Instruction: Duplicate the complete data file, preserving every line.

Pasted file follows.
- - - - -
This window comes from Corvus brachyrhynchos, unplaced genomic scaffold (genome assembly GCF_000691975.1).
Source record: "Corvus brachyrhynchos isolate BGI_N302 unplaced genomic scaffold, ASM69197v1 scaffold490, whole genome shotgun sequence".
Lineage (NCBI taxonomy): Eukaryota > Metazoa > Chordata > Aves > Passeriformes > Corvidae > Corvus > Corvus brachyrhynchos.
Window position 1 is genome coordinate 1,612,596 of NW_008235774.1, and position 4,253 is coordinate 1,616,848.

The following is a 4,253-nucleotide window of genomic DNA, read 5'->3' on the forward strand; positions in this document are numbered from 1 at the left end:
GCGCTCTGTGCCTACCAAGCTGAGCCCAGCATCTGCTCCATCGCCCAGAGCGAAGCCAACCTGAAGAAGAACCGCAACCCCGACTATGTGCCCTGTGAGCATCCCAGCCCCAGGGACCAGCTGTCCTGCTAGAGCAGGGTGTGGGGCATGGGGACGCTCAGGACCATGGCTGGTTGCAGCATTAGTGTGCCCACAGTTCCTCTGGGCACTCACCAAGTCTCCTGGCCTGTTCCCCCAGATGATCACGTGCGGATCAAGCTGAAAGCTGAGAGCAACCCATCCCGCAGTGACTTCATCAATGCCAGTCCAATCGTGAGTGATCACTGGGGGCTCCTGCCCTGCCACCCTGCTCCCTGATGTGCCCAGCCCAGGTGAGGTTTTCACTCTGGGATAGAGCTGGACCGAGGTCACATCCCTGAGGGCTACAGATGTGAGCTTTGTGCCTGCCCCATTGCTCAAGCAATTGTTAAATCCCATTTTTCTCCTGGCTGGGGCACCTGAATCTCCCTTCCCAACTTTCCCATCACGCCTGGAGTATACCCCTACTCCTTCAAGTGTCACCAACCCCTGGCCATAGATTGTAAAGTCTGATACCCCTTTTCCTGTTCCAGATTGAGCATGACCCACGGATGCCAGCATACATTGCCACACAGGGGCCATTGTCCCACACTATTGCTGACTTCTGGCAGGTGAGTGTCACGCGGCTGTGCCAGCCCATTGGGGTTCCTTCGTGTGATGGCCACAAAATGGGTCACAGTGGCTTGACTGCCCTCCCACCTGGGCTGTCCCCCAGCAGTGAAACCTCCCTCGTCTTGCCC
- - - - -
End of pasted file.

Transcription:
This window comes from Corvus brachyrhynchos, unplaced genomic scaffold (genome assembly GCF_000691975.1).
Source record: "Corvus brachyrhynchos isolate BGI_N302 unplaced genomic scaffold, ASM69197v1 scaffold490, whole genome shotgun sequence".
Lineage (NCBI taxonomy): Eukaryota > Metazoa > Chordata > Aves > Passeriformes > Corvidae > Corvus > Corvus brachyrhynchos.
Window position 1 is genome coordinate 1,612,596 of NW_008235774.1, and position 4,253 is coordinate 1,616,848.

The following is a 4,253-nucleotide window of genomic DNA, read 5'->3' on the forward strand; positions in this document are numbered from 1 at the left end:
GCGCTCTGTGCCTACCAAGCTGAGCCCAGCATCTGCTCCATCGCCCAGAGCGAAGCCAACCTGAAGAAGAACCGCAACCCCGACTATGTGCCCTGTGAGCATCCCAGCCCCAGGGACCAGCTGTCCTGCTAGAGCAGGGTGTGGGGCATGGGGACGCTCAGGACCATGGCTGGTTGCAGCATTAGTGTGCCCACAGTTCCTCTGGGCACTCACCAAGTCTCCTGGCCTGTTCCCCCAGATGATCACGTGCGGATCAAGCTGAAAGCTGAGAGCAACCCATCCCGCAGTGACTTCATCAATGCCAGTCCAATCGTGAGTGATCACTGGGGGCTCCTGCCCTGCCACCCTGCTCCCTGATGTGCCCAGCCCAGGTGAGGTTTTCACTCTGGGATAGAGCTGGACCGAGGTCACATCCCTGAGGGCTACAGATGTGAGCTTTGTGCCTGCCCCATTGCTCAAGCAATTGTTAAATCCCATTTTTCTCCTGGCTGGGGCACCTGAATCTCCCTTCCCAACTTTCCCATCACGCCTGGAGTATACCCCTACTCCTTCAAGTGTCACCAACCCCTGGCCATAGATTGTAAAGTCTGATACCCCTTTTCCTGTTCCAGATTGAGCATGACCCACGGATGCCAGCATACATTGCCACACAGGGGCCATTGTCCCACACTATTGCTGACTTCTGGCAGGTGAGTGTCACGCGGCTGTGCCAGCCCATTGGGGTTCCTTCGTGTGATGGCCACAAAATGGGTCACAGTGGCTTGACTGCCCTCCCACCTGGGCTGTCCCCCAGCAGTGAAACCTCCCTCGTCTTGCCC